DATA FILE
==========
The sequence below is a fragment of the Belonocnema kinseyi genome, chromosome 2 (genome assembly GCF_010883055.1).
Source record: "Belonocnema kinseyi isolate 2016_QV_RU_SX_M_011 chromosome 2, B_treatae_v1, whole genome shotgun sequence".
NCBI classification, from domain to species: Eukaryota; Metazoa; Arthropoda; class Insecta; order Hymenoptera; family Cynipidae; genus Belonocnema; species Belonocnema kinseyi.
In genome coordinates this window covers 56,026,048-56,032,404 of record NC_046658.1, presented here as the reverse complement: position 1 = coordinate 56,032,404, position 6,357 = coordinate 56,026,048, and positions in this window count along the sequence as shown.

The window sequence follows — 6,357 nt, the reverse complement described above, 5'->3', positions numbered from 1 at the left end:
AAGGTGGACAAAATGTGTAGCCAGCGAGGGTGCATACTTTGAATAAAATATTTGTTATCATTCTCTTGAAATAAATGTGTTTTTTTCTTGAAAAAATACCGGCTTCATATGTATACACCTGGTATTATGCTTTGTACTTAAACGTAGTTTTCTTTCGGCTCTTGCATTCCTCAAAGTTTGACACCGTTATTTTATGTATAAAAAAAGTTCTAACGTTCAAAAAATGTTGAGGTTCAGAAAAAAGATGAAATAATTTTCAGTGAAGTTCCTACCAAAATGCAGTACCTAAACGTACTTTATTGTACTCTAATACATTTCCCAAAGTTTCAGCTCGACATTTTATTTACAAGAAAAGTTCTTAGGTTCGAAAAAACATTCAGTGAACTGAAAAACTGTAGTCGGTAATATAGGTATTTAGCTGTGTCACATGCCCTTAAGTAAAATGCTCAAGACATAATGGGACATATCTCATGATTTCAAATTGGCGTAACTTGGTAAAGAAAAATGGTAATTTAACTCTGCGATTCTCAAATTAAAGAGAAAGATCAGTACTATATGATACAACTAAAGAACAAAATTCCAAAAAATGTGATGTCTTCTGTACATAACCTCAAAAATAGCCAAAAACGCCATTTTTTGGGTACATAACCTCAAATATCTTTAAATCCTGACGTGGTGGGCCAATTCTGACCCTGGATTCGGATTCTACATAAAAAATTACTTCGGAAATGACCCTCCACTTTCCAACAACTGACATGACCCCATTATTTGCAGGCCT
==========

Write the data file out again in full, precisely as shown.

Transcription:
The sequence below is a fragment of the Belonocnema kinseyi genome, chromosome 2 (genome assembly GCF_010883055.1).
Source record: "Belonocnema kinseyi isolate 2016_QV_RU_SX_M_011 chromosome 2, B_treatae_v1, whole genome shotgun sequence".
NCBI classification, from domain to species: Eukaryota; Metazoa; Arthropoda; class Insecta; order Hymenoptera; family Cynipidae; genus Belonocnema; species Belonocnema kinseyi.
In genome coordinates this window covers 56,026,048-56,032,404 of record NC_046658.1, presented here as the reverse complement: position 1 = coordinate 56,032,404, position 6,357 = coordinate 56,026,048, and positions in this window count along the sequence as shown.

The window sequence follows — 6,357 nt, the reverse complement described above, 5'->3', positions numbered from 1 at the left end:
AAGGTGGACAAAATGTGTAGCCAGCGAGGGTGCATACTTTGAATAAAATATTTGTTATCATTCTCTTGAAATAAATGTGTTTTTTTCTTGAAAAAATACCGGCTTCATATGTATACACCTGGTATTATGCTTTGTACTTAAACGTAGTTTTCTTTCGGCTCTTGCATTCCTCAAAGTTTGACACCGTTATTTTATGTATAAAAAAAGTTCTAACGTTCAAAAAATGTTGAGGTTCAGAAAAAAGATGAAATAATTTTCAGTGAAGTTCCTACCAAAATGCAGTACCTAAACGTACTTTATTGTACTCTAATACATTTCCCAAAGTTTCAGCTCGACATTTTATTTACAAGAAAAGTTCTTAGGTTCGAAAAAACATTCAGTGAACTGAAAAACTGTAGTCGGTAATATAGGTATTTAGCTGTGTCACATGCCCTTAAGTAAAATGCTCAAGACATAATGGGACATATCTCATGATTTCAAATTGGCGTAACTTGGTAAAGAAAAATGGTAATTTAACTCTGCGATTCTCAAATTAAAGAGAAAGATCAGTACTATATGATACAACTAAAGAACAAAATTCCAAAAAATGTGATGTCTTCTGTACATAACCTCAAAAATAGCCAAAAACGCCATTTTTTGGGTACATAACCTCAAATATCTTTAAATCCTGACGTGGTGGGCCAATTCTGACCCTGGATTCGGATTCTACATAAAAAATTACTTCGGAAATGACCCTCCACTTTCCAACAACTGACATGACCCCATTATTTGCAGGCCT